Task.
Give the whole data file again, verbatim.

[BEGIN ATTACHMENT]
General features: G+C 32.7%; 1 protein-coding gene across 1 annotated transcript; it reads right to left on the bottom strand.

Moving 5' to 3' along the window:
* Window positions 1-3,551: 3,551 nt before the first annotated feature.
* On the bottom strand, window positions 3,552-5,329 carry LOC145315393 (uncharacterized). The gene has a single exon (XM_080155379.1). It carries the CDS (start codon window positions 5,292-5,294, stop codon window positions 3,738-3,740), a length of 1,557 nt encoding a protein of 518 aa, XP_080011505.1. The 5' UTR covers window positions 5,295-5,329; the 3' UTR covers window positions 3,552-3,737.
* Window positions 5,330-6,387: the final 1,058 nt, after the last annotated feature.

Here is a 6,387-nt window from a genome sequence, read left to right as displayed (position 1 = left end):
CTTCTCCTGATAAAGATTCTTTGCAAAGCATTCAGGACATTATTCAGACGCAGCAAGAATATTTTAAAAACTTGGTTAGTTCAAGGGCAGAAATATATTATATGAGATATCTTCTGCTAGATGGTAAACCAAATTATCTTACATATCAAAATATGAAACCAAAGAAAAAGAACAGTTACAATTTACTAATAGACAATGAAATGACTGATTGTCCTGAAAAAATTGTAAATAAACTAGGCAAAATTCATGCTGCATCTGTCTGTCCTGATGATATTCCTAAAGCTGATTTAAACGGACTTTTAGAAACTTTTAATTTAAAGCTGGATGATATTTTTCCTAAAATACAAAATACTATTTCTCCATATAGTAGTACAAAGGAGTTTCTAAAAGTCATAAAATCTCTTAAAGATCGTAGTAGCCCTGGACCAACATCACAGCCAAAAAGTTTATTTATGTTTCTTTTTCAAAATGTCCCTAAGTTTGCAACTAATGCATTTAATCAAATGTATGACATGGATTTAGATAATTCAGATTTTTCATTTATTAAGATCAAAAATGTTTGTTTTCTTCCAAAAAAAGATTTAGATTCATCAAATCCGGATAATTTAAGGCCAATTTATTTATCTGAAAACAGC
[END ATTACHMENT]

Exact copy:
General features: G+C 32.7%; 1 protein-coding gene across 1 annotated transcript; it reads right to left on the bottom strand.

Moving 5' to 3' along the window:
* Window positions 1-3,551: 3,551 nt before the first annotated feature.
* On the bottom strand, window positions 3,552-5,329 carry LOC145315393 (uncharacterized). The gene has a single exon (XM_080155379.1). It carries the CDS (start codon window positions 5,292-5,294, stop codon window positions 3,738-3,740), a length of 1,557 nt encoding a protein of 518 aa, XP_080011505.1. The 5' UTR covers window positions 5,295-5,329; the 3' UTR covers window positions 3,552-3,737.
* Window positions 5,330-6,387: the final 1,058 nt, after the last annotated feature.

Here is a 6,387-nt window from a genome sequence, read left to right as displayed (position 1 = left end):
CTTCTCCTGATAAAGATTCTTTGCAAAGCATTCAGGACATTATTCAGACGCAGCAAGAATATTTTAAAAACTTGGTTAGTTCAAGGGCAGAAATATATTATATGAGATATCTTCTGCTAGATGGTAAACCAAATTATCTTACATATCAAAATATGAAACCAAAGAAAAAGAACAGTTACAATTTACTAATAGACAATGAAATGACTGATTGTCCTGAAAAAATTGTAAATAAACTAGGCAAAATTCATGCTGCATCTGTCTGTCCTGATGATATTCCTAAAGCTGATTTAAACGGACTTTTAGAAACTTTTAATTTAAAGCTGGATGATATTTTTCCTAAAATACAAAATACTATTTCTCCATATAGTAGTACAAAGGAGTTTCTAAAAGTCATAAAATCTCTTAAAGATCGTAGTAGCCCTGGACCAACATCACAGCCAAAAAGTTTATTTATGTTTCTTTTTCAAAATGTCCCTAAGTTTGCAACTAATGCATTTAATCAAATGTATGACATGGATTTAGATAATTCAGATTTTTCATTTATTAAGATCAAAAATGTTTGTTTTCTTCCAAAAAAAGATTTAGATTCATCAAATCCGGATAATTTAAGGCCAATTTATTTATCTGAAAACAGC